By Chris Brass
If you’re visiting this website, most likely it’s because you desire to find out if being a cord cutter can save money or because you already took the leap and are interested in seeing if you can cut a few more corners.
My first experience with becoming a cord cutter took place in 2010 when a buddy of mine allowed me to store his smart TV in my living room because he didn’t have a place to put a giant 42 inch TV up. I subscribed to Hulu, because it had more TV offerings than Netflix did. I could watch programs the day after they aired, meaning I could watch them on my own schedule and it didn’t break the bank. Within a few months, I had purchased a Roku LT
directly from the company because I wanted to see how much it had to offer.
Shortly after I purchased the Roku, I found that If I copied my DVD’s to my pc and converted them to MKV format I could easily stream them to the Roku using a channel called RoConnect. I eventually made my way to Plex to see how it worked and have been a loyal Plex user from that time forward.
The roots of Plex start with XBMC (Xbox Media Center). This was software that you could install on the original Xbox which would allow you to store MP4 videos on its hard drive so that you could watch them at your convenience. Having them saved on the internal hard drive meant that you didn’t need to switch the DVD’s. After the introduction of the Xbox 360, there was no reason to install the software because the gaming platform itself came with this capability included. The result was that XBMC took a different route by having your computer access various videos available on the web and play them on your TV set.
During this evolution, the team working to design a version of XBMC for the Mac platform realized they were
working on something new and different than XBMC. They rebranded as Plex and have enjoyed significant growth ever since.
How it works
Plex takes properly named files that are saved on your computer and pulls metadata (information about the digital content) from the Internet. Metadata includes information like genre, actors, writers, directors, production company, rating, description, release date, movie posters, screenshots and artwork. It organizes this information so that you can use it as a filter when looking for a movie or TV Show. This sets up your personal video collection so that looking for something to watch is similar to what you experience on Netflix and other high-end video apps.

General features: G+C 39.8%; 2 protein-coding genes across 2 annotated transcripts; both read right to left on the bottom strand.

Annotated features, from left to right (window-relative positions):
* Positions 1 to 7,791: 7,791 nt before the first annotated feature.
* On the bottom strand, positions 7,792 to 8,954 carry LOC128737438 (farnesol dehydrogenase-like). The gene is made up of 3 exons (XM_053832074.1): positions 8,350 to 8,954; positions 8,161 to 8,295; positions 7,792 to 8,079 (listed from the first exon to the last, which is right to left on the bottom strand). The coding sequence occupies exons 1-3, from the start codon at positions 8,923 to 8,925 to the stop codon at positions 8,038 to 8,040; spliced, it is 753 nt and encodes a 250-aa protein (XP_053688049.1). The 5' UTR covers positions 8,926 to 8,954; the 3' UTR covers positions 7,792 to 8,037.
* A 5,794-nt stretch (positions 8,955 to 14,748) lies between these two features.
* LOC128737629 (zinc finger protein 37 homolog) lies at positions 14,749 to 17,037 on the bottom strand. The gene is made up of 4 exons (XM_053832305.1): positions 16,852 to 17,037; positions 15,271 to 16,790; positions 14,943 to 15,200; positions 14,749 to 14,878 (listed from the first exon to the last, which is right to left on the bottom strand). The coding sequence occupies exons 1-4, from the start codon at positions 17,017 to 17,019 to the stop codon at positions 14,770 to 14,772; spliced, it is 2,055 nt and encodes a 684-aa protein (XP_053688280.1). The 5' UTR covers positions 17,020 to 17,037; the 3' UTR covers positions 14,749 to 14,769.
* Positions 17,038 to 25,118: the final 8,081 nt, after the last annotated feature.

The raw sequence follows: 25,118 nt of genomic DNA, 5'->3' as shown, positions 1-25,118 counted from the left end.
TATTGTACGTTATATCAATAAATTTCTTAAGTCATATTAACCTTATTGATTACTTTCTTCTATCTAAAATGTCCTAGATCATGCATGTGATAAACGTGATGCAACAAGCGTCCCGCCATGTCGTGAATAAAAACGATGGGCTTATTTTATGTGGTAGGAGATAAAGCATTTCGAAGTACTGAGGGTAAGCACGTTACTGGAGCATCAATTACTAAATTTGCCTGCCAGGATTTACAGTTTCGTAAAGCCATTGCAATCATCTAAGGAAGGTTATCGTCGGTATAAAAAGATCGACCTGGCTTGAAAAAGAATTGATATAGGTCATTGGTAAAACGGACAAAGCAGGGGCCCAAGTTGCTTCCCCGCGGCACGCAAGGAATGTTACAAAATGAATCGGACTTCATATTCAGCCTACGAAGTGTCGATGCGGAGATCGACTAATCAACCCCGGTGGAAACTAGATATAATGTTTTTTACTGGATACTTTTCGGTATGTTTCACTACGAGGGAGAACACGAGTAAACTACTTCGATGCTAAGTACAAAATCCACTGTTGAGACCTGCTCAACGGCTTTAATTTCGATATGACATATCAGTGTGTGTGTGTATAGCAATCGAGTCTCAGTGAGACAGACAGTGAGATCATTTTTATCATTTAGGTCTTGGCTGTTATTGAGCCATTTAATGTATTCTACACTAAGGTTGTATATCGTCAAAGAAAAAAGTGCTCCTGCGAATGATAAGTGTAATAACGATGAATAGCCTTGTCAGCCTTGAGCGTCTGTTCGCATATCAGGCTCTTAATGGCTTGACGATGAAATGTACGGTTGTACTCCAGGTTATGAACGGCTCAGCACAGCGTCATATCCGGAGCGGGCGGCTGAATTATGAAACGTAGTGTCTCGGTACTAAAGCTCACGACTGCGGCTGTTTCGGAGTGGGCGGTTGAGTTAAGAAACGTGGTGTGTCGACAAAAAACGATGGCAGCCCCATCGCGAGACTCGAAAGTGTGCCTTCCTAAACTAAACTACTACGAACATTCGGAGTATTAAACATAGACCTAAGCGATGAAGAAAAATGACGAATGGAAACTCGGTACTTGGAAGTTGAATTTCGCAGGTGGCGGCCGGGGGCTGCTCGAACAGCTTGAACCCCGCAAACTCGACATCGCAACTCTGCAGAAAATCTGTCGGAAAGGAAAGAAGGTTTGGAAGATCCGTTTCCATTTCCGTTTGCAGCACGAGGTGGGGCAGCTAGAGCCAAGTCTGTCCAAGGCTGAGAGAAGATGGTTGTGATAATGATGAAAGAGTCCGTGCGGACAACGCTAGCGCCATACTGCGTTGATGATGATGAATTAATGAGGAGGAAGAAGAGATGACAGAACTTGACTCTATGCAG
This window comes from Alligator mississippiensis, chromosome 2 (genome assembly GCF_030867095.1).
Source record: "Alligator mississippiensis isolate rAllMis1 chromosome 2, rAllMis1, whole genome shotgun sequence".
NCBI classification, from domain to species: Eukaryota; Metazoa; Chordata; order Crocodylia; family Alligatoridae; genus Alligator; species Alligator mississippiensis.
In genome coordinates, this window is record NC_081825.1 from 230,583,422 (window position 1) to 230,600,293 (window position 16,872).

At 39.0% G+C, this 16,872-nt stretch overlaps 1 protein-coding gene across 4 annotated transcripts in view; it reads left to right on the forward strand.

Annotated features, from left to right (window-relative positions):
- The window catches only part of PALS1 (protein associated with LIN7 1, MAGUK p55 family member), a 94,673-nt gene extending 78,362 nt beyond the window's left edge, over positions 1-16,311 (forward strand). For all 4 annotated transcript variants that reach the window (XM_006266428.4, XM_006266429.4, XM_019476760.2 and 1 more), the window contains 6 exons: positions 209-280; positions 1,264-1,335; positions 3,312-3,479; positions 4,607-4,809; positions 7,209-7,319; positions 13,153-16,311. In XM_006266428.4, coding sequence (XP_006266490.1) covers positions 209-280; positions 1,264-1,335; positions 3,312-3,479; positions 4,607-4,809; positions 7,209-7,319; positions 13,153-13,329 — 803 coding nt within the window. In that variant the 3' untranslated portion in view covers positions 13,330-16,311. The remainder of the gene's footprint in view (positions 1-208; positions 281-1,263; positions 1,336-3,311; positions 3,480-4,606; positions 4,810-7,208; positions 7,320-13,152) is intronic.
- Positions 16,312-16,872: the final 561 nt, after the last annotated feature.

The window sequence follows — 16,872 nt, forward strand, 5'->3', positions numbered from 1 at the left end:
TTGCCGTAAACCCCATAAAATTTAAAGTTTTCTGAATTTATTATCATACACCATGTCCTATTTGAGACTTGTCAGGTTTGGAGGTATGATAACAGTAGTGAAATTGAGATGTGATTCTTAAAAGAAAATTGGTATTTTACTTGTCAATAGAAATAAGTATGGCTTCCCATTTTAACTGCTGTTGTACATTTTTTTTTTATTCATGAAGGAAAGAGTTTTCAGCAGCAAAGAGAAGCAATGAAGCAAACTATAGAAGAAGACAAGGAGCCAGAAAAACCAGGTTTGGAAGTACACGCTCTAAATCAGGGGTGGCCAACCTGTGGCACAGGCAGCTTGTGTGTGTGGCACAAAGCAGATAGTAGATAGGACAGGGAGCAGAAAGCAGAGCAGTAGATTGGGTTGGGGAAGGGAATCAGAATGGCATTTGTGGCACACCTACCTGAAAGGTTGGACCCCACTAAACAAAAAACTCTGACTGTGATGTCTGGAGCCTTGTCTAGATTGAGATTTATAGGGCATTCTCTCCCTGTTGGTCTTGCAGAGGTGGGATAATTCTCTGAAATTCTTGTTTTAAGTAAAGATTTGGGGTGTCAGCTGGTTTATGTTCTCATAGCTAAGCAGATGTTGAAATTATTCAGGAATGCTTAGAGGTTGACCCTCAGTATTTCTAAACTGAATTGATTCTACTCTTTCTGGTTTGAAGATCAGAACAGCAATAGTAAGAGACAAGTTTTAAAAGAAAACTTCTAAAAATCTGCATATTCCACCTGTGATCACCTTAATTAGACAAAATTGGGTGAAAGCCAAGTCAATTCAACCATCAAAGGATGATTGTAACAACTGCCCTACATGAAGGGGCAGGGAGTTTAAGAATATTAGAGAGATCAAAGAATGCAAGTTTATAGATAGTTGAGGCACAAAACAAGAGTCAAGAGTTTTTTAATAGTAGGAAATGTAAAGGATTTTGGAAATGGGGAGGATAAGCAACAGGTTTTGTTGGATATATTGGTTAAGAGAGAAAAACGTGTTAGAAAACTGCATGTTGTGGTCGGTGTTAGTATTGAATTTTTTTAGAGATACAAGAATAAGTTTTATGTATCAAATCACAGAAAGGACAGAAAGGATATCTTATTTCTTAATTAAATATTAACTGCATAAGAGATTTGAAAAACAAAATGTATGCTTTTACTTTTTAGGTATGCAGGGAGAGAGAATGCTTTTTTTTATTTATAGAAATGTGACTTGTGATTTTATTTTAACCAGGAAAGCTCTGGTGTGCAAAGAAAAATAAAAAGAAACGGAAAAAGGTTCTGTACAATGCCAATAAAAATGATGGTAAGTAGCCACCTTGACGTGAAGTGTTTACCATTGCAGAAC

Organized and accessible video library
What this allowed was for me to copy all of my DVD’s onto my computer hard drive and when I was in the mood to watch one of my DVD’s, all I had to do was sit down in front of my Roku, open up the Plex Channel, decide if I want to watch a TV show or a Movie and stream it to my Roku.
What is the benefit?
- Worrying about the DVD making it into the proper case
- DVD’s taking up all the room under the TV
- Having a DVD player connected to the TV
- PB&J flavored finger prints making its way into your new Bluray player via that Paw Patrol DVD that junior wants to watch for the 3,000th time?
Once you’ve installed the Plex Server and saved the video files correctly, you will have access to its library on a multitude of devices Roku, Apple TV, Fire TV, many smart TVs and Bluray players. The user interface will vary between the devices but the function is the same. This includes smartphones and tablets. If your upload speed is fast enough (roughly 5 Mbps for each stream) you can actually take any device with the Plex app/channel and hook it up at a house in another state, get it online and watch your DVD’s there without you taking them along.
If you’ve read any of my reviews, you know that my mother actually tried to steal one of my Roku devices and I ended up buying her one. She ended up getting connected to my Plex server located at my house so that when I put another movie on the hard drive, she would see it and watch it if she wanted to from her own home 300 miles away.
Does Plex Work with Anything?
It will play just about any video format that you can toss at it. Plex will ‘transcode’ (convert it so you can watch it on TV) the video on the fly and play it back at the best possible quality. However, transcoding takes up a lot of power from CPU (The processor on your computer). If you are streaming to multiple devices (your connected devices, a friend, family members) you are going to need to have a powerful enough CPU to handle the job. Some people set up a separate computer or server (a dedicated computer) just to use for Plex. We will have more on that later.
There are multiple reasons why you should consider using a Plex server. From the ability to store movies and access them while away from home (provided you have an internet connection) to using it as a bridge to view free content from TV networks that have their videos up on the web. In fact, it’s really hard to describe what all capabilities that you have available with Plex in one article because it has so many options. The intent of this article is to give you a basic fundamental grasp of what Plex is. There will be much more to come about this powerful tool.